Govt refuses to intervene in Legco row over extradition bill

May 15, 2019 14:32
The administration said lawmakers need to iron out their differences internally. Photo: Bloomberg

The administration has refused to intervene in the row between pan-democrats and the pro-establishment camp at the Legislative Council bills committee, which is handling the controversial proposal to amend the extradition laws, saying the matter is an internal procedural issue of the legislature.

But Chief Secretary Matthew Cheung Kin-chung, accompanied by Secretary for Security John Lee Ka-chiu, told a press conference on Tuesday that the government welcomes any opportunity to discuss with any party the Fugitive Offenders & Mutual Legal Assistance in Criminal Matters Legislation (Amendment) Bill 2019, the Hong Kong Economic Journal reported.

“If they want to discuss the issue itself, the bill itself, I stand ready. My door is always open, we are ready to listen, we are ready to exchange views, and if there are any constructive ideas which we can adopt, we stand ready to consider them,” Cheung said.

However, Cheung stressed that Legco members need to iron out their differences internally.

“If the talk is about the internal procedure of the [Legco], which is the issue at the moment, arguing about who should be the chairman, not the substance of the bill, not the content of the bill, then it will be inappropriate for the administration, for the executive authorities to intervene in what is essentially an internal procedural issue of the legislature,” he said.

The chief secretary was reacting to a proposal by Democratic Party lawmaker James To Kun-sun for a tripartite meeting in which representatives of the pan-democrats, the pro-establishment camp and the government will try to find a way to break the current deadlock at the bills committee.

Cheung also said the government will neither retract the bill nor divide it into several parts, reiterating that the bill must be passed before the legislature takes its annual summer recess in July.

The committee is time-constrained and it would be a pity if it ended up unable to function, he added.

Efforts to start deliberation on the proposal have reached an impasse as the pro-establishment and pan-democrat lawmakers tried to hold separate meetings of the bills committee, each insisting that their side is the rightful body to handle the task.

Calling Cheung’s remarks “embarrassing”, lawmaker Claudia Mo Man-ching, convener of the pan-democrats' meeting group of lawmakers, slammed the government for pretending “the whole thing is a legislative issue and it's got nothing to do with the Hong Kong people's or the universal distrust and lack of confidence in the Chinese judiciary,” RTHK quoted Mo as saying.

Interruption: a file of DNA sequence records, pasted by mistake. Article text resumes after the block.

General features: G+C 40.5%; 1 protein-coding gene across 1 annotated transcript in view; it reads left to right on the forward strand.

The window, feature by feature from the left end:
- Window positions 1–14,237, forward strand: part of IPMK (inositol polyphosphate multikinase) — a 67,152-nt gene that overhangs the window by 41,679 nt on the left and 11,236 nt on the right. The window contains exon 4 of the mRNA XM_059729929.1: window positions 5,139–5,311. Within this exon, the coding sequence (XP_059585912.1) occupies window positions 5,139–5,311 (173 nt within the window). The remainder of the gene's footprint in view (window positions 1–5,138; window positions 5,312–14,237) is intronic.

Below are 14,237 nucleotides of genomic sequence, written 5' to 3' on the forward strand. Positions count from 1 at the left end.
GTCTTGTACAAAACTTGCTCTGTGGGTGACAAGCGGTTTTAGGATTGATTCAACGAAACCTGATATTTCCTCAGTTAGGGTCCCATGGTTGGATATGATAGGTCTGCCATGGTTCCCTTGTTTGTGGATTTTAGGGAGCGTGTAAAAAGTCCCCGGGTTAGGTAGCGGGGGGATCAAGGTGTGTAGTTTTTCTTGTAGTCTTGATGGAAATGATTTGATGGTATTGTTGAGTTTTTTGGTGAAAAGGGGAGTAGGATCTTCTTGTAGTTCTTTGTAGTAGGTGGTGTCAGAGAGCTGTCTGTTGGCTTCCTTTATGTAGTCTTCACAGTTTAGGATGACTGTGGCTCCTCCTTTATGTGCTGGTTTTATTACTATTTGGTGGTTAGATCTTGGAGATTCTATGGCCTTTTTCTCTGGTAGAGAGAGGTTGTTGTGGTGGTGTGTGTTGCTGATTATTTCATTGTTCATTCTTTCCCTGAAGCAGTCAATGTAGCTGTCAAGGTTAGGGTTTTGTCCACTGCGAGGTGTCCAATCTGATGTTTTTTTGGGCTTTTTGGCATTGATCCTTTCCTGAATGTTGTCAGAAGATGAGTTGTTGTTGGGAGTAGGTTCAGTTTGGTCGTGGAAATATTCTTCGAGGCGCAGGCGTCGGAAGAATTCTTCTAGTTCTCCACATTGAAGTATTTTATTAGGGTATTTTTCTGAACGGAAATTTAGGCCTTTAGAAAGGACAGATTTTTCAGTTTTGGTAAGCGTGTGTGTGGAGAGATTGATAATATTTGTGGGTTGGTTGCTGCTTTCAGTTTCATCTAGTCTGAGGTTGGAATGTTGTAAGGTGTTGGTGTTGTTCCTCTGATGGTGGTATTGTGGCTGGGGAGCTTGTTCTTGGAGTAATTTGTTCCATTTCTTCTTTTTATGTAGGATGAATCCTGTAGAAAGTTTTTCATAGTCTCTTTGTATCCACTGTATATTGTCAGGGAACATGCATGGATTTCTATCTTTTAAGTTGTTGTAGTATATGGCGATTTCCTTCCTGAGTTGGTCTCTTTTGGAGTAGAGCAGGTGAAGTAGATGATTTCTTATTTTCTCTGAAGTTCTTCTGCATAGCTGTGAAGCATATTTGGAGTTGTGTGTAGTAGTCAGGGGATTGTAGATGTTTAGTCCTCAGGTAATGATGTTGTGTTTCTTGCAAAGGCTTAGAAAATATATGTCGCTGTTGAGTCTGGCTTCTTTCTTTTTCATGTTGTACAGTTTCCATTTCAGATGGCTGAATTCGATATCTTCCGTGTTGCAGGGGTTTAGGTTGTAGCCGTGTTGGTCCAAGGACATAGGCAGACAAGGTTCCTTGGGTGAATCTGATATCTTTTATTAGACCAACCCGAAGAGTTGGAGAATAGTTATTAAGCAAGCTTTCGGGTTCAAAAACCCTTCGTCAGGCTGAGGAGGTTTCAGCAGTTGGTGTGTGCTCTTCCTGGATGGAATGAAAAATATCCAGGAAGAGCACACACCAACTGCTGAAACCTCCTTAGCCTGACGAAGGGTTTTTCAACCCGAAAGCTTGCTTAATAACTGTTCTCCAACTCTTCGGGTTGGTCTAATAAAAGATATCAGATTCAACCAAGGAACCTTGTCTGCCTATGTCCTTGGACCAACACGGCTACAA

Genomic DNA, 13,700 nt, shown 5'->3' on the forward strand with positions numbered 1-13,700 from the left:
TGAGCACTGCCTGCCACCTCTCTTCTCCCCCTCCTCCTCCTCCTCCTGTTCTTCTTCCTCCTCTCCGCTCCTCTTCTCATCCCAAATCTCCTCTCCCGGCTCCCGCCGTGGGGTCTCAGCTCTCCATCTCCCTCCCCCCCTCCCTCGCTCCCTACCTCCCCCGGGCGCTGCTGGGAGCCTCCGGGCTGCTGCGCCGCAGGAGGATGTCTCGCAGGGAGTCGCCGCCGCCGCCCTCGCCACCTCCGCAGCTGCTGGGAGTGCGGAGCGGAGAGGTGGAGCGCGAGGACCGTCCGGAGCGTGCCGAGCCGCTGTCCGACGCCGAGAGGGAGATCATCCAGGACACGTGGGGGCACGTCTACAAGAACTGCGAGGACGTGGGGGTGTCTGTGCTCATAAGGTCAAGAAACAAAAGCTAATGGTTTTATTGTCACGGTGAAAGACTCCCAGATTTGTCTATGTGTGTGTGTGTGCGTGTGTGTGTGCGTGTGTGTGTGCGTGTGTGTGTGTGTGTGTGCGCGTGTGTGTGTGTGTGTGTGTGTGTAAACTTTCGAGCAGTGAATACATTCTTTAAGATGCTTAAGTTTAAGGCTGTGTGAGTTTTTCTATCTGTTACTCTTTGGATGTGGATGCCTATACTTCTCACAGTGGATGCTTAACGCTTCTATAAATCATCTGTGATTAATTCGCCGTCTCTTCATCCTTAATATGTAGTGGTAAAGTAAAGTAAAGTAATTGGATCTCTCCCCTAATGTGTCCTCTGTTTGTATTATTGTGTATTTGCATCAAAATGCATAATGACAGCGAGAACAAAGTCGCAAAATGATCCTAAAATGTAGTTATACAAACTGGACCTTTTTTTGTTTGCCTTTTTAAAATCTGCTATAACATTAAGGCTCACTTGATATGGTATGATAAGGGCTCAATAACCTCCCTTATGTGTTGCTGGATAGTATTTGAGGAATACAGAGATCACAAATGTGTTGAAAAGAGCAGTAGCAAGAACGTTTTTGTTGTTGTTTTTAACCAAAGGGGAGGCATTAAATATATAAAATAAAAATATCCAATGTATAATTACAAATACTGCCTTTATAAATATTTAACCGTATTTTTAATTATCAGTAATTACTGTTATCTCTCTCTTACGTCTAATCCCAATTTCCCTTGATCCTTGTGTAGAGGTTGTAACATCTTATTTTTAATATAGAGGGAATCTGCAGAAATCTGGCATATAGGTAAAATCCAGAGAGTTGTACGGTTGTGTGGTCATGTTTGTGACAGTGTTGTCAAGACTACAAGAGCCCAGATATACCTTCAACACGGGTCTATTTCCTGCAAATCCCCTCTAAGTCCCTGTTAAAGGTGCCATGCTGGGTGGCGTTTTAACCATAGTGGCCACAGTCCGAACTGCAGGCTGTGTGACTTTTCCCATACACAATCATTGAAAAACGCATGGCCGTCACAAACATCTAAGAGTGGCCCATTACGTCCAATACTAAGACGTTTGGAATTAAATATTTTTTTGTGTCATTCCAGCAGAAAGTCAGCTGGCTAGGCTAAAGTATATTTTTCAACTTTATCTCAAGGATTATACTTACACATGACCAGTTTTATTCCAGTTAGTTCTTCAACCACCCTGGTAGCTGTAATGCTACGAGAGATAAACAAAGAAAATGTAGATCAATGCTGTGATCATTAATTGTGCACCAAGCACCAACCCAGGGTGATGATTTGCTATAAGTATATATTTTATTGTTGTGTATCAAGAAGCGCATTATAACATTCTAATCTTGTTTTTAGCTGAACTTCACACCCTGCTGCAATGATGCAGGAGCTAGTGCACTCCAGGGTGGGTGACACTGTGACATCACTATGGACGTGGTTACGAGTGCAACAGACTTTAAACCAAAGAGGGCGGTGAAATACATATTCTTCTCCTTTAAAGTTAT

To said Cheung’s response shows that the administration is “burying its head in the sand”.

Chaos erupted between pro-establishment and pan-democrat lawmakers as they held parallel meetings in the same conference room on Saturday.

Parallel meetings called by the two sides again resulted in pandemonium on Tuesday.

Abraham Shek Lai-him from the Business and Professionals Alliance for Hong Kong called off the bills committee meeting of the pro-establishment camp within 18 seconds after he announced its start. 

The pan-democrat lawmakers’ meeting also ended early, in less than an hour.

To said even if the government refuses to retract the bill, there is still plenty of room for discussions, adding that he hopes the tripartite meeting can be held in the next seven to 10 days.

He said he is ready to recuse himself from the bills committee if the authorities find his status as chairman divisive.

Legco president Andrew Leung Kwan-yuen expressed his wish to see both camps meet and come up with a solution, saying he is willing to mediate in any meetings to resolve the deadlock.

Martin Liao Cheung-kong, convener of the pro-establishment camp at the Legco, said the door for negotiations is always open but representatives from both sides must make a decision, otherwise, it would just be a waste of time.

Former Legco president Rita Fan Hsu Lai-tai said she does not think holding a tripartite meeting would be of any help, saying the impasse should be resolved in Legco according to procedures.

Based on the rules of procedure, Fan said, the entire Legco could discuss the bill, although such a situation is not ideal.

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